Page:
U.S. Steel Gary Works Photograph Collection, 1906-1971

Lesson 1

High School : Lesson 1 | Lesson 2

Lesson plan developed by John Trafny.

In 1906, construction crews began work on the planned United States Steel plant to be located on the southern end of Lake Michigan. Company directors decided on a site in Northwest Indiana because of what the region offered. Railroad lines, which ran through the area, would be used to bring coal and to ship the finished steel products. Raw materials could be shipped across the lake and there was ample water for the steelmaking process. Indiana taxes were lower and the plant would be close to Chicago. Finally, a ready workforce was available from South Chicago and throughout the Midwest.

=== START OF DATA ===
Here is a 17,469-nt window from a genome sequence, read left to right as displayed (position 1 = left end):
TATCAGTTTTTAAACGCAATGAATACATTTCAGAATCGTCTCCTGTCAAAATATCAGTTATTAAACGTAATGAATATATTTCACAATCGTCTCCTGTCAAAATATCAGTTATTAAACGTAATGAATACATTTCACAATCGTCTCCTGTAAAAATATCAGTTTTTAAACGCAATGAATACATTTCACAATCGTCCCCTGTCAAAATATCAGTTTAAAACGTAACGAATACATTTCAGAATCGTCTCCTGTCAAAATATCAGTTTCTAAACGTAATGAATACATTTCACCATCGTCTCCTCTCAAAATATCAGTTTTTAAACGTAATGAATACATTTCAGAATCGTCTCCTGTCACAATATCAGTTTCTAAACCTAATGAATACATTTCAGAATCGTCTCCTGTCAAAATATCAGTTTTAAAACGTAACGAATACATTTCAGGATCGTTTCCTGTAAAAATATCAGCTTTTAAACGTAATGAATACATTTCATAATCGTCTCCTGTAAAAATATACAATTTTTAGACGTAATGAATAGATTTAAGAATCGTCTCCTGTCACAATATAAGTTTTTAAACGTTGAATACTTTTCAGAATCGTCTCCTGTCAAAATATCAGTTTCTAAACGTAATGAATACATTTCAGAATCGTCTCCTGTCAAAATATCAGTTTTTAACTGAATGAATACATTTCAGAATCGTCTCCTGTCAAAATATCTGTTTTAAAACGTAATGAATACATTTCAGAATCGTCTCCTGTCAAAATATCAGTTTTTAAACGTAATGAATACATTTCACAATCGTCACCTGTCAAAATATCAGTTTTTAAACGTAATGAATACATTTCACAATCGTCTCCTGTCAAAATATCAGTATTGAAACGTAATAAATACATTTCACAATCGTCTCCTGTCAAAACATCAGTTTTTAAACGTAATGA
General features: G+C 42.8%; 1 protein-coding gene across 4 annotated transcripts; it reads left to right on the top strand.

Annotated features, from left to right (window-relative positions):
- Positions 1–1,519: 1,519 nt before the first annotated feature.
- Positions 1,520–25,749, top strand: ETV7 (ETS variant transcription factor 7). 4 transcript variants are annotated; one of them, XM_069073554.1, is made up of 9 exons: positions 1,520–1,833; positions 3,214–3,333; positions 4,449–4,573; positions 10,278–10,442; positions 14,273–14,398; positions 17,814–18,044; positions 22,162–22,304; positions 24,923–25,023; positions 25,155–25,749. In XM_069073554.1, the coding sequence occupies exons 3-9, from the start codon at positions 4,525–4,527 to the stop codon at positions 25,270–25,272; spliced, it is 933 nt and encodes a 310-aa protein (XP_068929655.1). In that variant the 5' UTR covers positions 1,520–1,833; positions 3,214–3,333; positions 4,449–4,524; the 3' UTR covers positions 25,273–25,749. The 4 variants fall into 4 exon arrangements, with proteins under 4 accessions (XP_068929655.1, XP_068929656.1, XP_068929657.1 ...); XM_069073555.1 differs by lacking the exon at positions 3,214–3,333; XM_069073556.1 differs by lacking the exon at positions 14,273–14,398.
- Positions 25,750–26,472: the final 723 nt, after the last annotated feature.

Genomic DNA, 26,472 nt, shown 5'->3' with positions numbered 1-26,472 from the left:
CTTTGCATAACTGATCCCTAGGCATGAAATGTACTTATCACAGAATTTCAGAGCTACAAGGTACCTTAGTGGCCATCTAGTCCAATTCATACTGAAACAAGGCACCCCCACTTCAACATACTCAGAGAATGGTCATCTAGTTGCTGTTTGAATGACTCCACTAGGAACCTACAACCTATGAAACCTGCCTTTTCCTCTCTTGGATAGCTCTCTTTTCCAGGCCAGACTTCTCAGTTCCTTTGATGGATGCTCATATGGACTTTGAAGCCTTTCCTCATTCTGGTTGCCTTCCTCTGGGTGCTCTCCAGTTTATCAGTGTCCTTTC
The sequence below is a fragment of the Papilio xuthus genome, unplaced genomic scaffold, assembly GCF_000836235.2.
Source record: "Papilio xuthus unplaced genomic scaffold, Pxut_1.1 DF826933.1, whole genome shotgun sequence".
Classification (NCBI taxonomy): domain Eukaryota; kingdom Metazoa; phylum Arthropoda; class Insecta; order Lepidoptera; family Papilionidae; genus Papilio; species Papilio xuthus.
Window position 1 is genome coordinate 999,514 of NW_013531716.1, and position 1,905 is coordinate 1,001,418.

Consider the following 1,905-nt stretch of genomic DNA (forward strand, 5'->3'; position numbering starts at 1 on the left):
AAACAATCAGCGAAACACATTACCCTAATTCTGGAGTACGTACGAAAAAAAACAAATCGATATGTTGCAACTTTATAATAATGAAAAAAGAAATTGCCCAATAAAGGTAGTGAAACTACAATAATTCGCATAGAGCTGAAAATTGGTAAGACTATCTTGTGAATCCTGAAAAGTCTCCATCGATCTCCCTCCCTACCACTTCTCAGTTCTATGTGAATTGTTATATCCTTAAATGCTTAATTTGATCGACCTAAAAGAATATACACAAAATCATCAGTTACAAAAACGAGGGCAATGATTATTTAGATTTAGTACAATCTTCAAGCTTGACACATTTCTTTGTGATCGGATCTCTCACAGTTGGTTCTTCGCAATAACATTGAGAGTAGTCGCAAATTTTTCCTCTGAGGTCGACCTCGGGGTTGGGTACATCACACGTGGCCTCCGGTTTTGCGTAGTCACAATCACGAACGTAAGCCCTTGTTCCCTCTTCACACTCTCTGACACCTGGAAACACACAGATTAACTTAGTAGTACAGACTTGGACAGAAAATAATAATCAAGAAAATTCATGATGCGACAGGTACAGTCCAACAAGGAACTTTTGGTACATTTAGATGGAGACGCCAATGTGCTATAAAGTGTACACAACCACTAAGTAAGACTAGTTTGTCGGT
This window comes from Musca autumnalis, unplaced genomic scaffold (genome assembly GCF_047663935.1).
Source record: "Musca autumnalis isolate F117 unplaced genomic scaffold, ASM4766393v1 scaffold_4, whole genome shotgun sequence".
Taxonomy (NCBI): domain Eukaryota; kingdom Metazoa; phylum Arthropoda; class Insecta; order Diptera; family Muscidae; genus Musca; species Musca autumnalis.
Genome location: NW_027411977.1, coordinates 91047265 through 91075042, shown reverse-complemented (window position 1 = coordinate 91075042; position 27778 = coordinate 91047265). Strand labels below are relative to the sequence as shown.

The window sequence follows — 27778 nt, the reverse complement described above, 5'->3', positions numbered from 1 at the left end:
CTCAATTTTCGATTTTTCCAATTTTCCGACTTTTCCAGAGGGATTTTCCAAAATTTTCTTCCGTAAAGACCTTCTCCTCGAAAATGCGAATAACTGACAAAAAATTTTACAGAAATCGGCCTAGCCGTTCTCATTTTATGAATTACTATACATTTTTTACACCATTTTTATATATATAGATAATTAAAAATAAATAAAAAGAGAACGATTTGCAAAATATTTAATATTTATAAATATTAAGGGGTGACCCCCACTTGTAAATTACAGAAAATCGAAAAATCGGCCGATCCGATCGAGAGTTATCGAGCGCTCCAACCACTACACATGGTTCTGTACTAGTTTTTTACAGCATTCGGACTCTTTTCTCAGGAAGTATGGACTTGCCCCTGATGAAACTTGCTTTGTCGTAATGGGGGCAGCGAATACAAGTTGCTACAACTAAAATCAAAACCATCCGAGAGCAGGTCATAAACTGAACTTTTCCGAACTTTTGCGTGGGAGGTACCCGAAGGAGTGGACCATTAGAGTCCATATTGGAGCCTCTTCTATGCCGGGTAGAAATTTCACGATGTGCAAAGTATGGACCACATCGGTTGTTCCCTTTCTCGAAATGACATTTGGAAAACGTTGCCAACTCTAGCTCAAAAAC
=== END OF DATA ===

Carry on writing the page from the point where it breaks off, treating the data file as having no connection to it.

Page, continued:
Before production could begin, the entire landscape of dunes, oak forest, and swamps would have to be developed. Engineers from Illinois Steel would have to lay out the plant and rail yard. Arthur P. Melton and the Gary Land Company would design the town. Thousands of workers, engineers to common laborers would be needed. Heavy equipment, steel beams and rail, concrete, and special machinery would have to be shipped in. Even work horses would have to be ordered.

Once all plans were agreed upon the infrastructure of the plant would be put in place. A huge railroad yard was designed by John Kirk. A ship canal for ore boats would be dug. Construction on the rest of the massive plant would follow.


Lesson Plan

Have students break into small groups of two to three then answer the questions assigned.